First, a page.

Finally, after years of being considered the best never to win one of the ultimate prizes, it happened on a court in front of thousands of fans and millions from around the world watching on TV. The pressure is officially off and now, there's no holding back.
So a belated congratulations, LeBron James: You deserve it, your first NBA Championship. Or, to refer to more recent triumphs, congratulations, Andy Murray, on your U.S. Open tennis victory on Monday night.
Their paths to career-defining victories are similar, even though the sports of choice are quite different. (Well, there is a ball, a court and a net with the net being a good thing in one sport and bad in the other.)
Before James or Murray ever earned a penny as a professional athlete, they were pegged for future greatness. James famously made the cover of Sports Illustrated while still in high school and Murray won the U.S. Open junior tournament quite handily.
And as professionals, their successes were many: Murray, up until this past U.S. Open, had made four prior Grand Slam finals and had gotten as high as No. 2 in the world, while James was a consistent All-Star, scoring champion and league-wide MVP.
But there was always that knock against them: Why couldn't they win the big one?
In some instances, it's a matter of harnessing all of that God-given talent. And while that may have been one of the primary factors, there's no denying the intense pressure and scrutiny both Murray and James faced. Murray, for one, had history and the weight of an entire nation on his shoulders.
Intense scrutiny also plays a part: James' play in the fourth quarter of playoff games has been one of the hottest topics of discussion during any course of the NBA season.
Making subtle shifts in their games saw huge differences for the two. James, humbled by his defeat in the NBA Finals the prior year, worked to improve his skill set while Murray brought in someone on his team who once had to deal with questions regarding his shortcomings in the big events, tennis Hall-of-Famer Ivan Lendl. Those results paid dividends nearly immediately for both athletes and here they are now, with the proverbial monkeys off their backs.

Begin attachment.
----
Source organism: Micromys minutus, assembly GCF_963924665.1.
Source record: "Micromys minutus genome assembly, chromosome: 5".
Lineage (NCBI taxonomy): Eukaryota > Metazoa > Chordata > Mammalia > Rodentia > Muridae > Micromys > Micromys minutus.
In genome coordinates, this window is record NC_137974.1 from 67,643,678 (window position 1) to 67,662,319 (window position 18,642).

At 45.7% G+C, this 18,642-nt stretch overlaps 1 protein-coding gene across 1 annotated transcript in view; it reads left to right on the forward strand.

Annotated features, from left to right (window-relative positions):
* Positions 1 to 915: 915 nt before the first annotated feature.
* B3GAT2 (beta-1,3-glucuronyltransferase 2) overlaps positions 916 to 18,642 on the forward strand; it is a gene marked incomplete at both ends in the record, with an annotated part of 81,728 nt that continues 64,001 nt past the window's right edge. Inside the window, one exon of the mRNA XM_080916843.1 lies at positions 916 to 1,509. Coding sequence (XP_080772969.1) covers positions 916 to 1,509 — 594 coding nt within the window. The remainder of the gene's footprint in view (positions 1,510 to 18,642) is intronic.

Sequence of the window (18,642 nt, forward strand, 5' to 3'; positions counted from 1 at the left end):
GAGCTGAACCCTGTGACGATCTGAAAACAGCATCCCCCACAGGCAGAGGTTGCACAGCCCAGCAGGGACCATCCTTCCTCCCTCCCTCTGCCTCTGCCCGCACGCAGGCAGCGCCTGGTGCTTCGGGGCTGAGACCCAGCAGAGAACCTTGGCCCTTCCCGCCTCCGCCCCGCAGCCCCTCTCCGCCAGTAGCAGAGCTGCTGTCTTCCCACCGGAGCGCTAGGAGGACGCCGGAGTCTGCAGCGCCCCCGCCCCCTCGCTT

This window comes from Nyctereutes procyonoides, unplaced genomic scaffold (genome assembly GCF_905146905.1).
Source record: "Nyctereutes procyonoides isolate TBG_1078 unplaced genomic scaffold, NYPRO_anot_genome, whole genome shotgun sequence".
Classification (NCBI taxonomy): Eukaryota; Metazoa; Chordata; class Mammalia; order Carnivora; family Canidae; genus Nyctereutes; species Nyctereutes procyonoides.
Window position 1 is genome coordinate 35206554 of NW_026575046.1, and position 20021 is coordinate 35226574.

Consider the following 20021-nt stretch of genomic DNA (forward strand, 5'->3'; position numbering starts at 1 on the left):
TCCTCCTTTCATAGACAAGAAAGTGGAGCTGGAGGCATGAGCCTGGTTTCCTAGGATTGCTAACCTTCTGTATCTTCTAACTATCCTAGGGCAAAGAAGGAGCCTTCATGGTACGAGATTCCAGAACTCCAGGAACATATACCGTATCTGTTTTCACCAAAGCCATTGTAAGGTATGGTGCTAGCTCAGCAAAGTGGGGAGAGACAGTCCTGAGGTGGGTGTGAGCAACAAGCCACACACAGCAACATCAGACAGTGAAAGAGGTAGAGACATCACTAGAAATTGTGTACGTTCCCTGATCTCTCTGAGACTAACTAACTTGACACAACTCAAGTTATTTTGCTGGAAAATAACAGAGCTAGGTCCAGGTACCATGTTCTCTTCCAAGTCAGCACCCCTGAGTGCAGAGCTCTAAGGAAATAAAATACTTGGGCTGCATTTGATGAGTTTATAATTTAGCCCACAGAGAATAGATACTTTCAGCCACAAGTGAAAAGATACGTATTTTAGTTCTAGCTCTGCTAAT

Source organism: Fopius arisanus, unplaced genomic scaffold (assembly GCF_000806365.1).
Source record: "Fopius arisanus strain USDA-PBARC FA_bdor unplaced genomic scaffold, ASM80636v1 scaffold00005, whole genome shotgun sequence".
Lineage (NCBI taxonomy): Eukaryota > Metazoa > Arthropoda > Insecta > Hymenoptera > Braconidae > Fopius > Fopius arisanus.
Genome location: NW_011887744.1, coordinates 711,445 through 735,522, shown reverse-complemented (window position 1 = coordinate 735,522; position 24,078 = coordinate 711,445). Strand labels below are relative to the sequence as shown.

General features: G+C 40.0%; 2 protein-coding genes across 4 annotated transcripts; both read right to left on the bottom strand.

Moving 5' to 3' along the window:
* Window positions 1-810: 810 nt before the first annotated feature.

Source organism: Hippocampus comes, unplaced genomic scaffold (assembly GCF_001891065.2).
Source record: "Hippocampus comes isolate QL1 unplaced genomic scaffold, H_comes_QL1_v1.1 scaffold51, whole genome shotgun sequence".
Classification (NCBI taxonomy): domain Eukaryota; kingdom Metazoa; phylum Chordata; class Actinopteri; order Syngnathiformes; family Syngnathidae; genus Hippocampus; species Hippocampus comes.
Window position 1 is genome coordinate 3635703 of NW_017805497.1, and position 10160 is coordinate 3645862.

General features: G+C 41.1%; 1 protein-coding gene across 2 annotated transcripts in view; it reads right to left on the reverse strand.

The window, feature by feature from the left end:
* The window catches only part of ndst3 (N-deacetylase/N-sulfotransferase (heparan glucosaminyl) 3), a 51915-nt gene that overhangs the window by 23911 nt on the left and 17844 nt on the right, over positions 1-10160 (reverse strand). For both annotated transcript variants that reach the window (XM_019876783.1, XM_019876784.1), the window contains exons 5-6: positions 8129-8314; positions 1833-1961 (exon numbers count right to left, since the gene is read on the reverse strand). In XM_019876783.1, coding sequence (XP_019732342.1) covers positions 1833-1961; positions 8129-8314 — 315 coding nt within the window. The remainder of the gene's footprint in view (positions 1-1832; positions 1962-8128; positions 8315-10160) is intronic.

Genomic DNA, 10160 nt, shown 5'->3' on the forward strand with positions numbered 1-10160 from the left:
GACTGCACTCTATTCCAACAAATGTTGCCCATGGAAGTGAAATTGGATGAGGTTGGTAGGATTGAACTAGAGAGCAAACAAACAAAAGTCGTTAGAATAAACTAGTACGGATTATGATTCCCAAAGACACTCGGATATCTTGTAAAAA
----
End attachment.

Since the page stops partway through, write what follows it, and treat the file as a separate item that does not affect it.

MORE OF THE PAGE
And now that the first time is out of the way, the NBA and ATP landscapes promise to look a lot different over the next few years.
Look how relaxed James played at the Summer Olympics this year. Maintaining that level of play shouldn't be an issue now that he can just step on the court and let talent and a pure joy for the game carry him.
As for Murray, while it may not look like a joy out there sometimes, there's no denying his ability. He's played his three chief rivals — Roger Federer, Novak Djokovic and Rafael Nadal — nearly even outside of the Grand Slams over the years. Now that he can step on the court with them and be announced as a major champion, too, that mental hurdle is erased.
It's rare to see athletes so highly touted both finally achieve their career moments within months of each other. It was a long journey by some accounts, but now that the first big step is out of the way, expect more championships and cementing of legacies to be done in the years ahead.